2. When you were a student at Legon did you have it in your mind that you would become a professional singer?

Yes, because I’d already auditioned for Stars of The Future & had begun performing already.

3. How did you choose the name “Efya” for your professional solo career rather than Jane?

When I decided to go solo, it made sense at the time to reinvent myself in every way, I wanted a name that was African and unique but at the same time relevant to me in some way. My manager Jimmi helped me come up with the name “Efya”,

4.Who were your favorite musicians when you were growing up?

Kojo Antwi, Aretha Franklin, The Temptations. I was really into old school jazz and highlife.

5. Who are your favorite musicians now?

Can’t say, I like a lot of music right now.

6.Which Ghanaian musician would you like to work with and why?

Some of the older ones like Kojo Antwi and Pat Thomas. I want to learn as much from them musically as I can. I feel they make timeless music.

7.How does technology impact your music and global reach?

It’s amazing how many more people I can reach now with my music, people all over the world. Technology helps me get to my fans faster than I ever could have.

8.You are very active on Twitter. How important is social media in promoting your music?

 It’s amazing, I can reach a large number of fans and get their feedback on what they want to hear more of, what they like and so on about my music.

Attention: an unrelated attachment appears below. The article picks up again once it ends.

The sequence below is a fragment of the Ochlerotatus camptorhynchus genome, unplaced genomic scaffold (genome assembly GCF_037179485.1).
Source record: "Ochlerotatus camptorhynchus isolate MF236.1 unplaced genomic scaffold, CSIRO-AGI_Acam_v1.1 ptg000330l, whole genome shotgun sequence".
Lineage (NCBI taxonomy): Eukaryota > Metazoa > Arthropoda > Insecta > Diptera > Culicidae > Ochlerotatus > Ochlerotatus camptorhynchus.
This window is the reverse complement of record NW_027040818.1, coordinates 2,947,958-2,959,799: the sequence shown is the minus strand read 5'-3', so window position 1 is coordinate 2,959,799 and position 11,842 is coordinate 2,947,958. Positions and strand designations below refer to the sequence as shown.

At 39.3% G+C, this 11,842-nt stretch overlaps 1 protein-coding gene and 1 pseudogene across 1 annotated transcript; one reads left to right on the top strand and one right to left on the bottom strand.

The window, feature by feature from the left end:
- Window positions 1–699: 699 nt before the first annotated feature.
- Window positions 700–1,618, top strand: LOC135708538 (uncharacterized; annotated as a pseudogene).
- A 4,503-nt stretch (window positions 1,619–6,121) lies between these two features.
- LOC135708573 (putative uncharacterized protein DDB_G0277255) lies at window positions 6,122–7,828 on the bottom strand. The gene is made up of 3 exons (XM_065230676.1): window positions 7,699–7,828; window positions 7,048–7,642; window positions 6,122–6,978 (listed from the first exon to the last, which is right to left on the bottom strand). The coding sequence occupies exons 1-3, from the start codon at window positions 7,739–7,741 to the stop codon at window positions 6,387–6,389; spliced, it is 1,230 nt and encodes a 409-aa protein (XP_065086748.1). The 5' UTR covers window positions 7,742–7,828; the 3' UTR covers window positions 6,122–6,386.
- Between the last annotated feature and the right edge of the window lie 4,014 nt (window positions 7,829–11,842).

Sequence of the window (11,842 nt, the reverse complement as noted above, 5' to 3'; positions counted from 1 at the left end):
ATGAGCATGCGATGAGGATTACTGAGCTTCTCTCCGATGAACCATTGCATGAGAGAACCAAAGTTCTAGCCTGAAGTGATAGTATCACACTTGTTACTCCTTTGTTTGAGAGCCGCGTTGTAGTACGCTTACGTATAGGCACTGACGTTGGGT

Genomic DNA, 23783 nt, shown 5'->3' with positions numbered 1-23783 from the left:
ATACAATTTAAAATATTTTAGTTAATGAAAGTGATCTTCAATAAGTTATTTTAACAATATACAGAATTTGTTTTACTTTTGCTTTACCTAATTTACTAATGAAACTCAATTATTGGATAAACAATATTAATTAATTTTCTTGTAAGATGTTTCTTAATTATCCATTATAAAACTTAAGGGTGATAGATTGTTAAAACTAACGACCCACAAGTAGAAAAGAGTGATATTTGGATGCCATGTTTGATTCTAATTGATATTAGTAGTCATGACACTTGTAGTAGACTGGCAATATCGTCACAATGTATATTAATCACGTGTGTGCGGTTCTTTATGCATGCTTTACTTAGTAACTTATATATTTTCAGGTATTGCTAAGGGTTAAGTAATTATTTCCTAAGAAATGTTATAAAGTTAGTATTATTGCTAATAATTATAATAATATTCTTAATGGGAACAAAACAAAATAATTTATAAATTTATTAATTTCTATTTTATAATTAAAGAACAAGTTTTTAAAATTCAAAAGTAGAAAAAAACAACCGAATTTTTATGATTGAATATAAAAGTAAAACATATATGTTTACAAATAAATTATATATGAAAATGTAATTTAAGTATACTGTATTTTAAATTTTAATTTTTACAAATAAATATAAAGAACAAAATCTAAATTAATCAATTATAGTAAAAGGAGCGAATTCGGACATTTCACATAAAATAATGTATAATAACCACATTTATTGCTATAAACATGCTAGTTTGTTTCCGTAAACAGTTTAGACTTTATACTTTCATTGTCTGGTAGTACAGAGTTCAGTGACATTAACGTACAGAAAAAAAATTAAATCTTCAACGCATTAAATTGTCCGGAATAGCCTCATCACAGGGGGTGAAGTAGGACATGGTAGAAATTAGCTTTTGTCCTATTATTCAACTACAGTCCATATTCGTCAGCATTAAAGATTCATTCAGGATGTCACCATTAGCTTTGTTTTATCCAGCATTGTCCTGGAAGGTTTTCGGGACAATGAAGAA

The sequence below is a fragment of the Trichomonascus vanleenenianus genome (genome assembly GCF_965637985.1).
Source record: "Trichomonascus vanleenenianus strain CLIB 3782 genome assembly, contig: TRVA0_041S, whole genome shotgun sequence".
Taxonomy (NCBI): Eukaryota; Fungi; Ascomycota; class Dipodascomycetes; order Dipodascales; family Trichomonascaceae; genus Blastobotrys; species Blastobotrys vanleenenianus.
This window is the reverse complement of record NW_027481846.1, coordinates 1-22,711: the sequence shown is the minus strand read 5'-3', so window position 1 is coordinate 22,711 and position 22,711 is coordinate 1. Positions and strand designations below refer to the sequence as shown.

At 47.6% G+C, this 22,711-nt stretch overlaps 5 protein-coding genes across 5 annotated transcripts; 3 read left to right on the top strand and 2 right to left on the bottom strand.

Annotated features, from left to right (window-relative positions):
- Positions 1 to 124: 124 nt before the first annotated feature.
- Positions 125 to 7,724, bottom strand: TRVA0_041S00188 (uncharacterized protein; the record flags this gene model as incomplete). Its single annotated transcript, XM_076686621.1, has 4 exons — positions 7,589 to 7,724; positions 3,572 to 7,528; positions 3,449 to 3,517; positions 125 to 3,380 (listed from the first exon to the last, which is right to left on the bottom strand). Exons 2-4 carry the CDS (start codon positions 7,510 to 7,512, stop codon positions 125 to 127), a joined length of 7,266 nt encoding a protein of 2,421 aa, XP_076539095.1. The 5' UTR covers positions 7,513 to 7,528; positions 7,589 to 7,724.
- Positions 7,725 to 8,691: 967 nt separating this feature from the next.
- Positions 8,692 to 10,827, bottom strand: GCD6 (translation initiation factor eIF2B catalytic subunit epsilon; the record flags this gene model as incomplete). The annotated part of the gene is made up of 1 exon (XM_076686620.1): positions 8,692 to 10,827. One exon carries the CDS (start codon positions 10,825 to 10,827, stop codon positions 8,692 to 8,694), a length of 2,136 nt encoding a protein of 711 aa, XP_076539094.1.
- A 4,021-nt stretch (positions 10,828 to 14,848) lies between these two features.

9. What year did you officially enter the market as a musician?


10. How would you label your music?

 Afro Neo-soul, Jazz, but overall I’d call it timeless music.

11. What was going through your mind when you won your first Ghana Music Award?

I was really grateful because I was young. It made me feel really good about myself.

12 .Out of all the awards you have won, which one meant the most to you and why?

Definitely a tie, between record of the year for “Best in Me” as well as winning best female vocalist for the third time in a row. I was really excited to win both.

13. Out of all of the songs you have released, which one is your favorite?

I’d say “Best In Me” or “Little Things”, but I might have to go with Falou because of the impact it made, the fact that we completely reinvented an already fantastic song by singing it over a movie score. I like it a lot.

14. Out of all of the songs you have released, which one became a surprise hit?

When we put out “Best In Me” we didn’t know it was going to be so big. We released it in Nigeria on Valentine’s Day, and it just blew up and went from there. It was exciting to have it be a hit in both countries like that.


15. Where were you the first time you heard your song on the radio and what were you doing?

I don’t remember exactly but I know I got excited and called my mom and all my friends and told them to watch me on TV.

16. How has fame changed your life (or perhaps it hasn’t).  What can you not do now that you could do before you were so recognizable?

I can’t really say it has, I’ve been working at this my whole life so I can’t say I know any other way to live my life. It’s always been busy for me, I just grew into it.

17.Compared to male artists in Ghana, there are very few female musicians. What do you consider your role to be in Ghanaian music society, especially among female artists?

 I don’t look at it as a gender specific role,  I’m here to help expand the music scene because in the end it’s all about putting Ghanaian music on the map. Doesn’t matter who does it.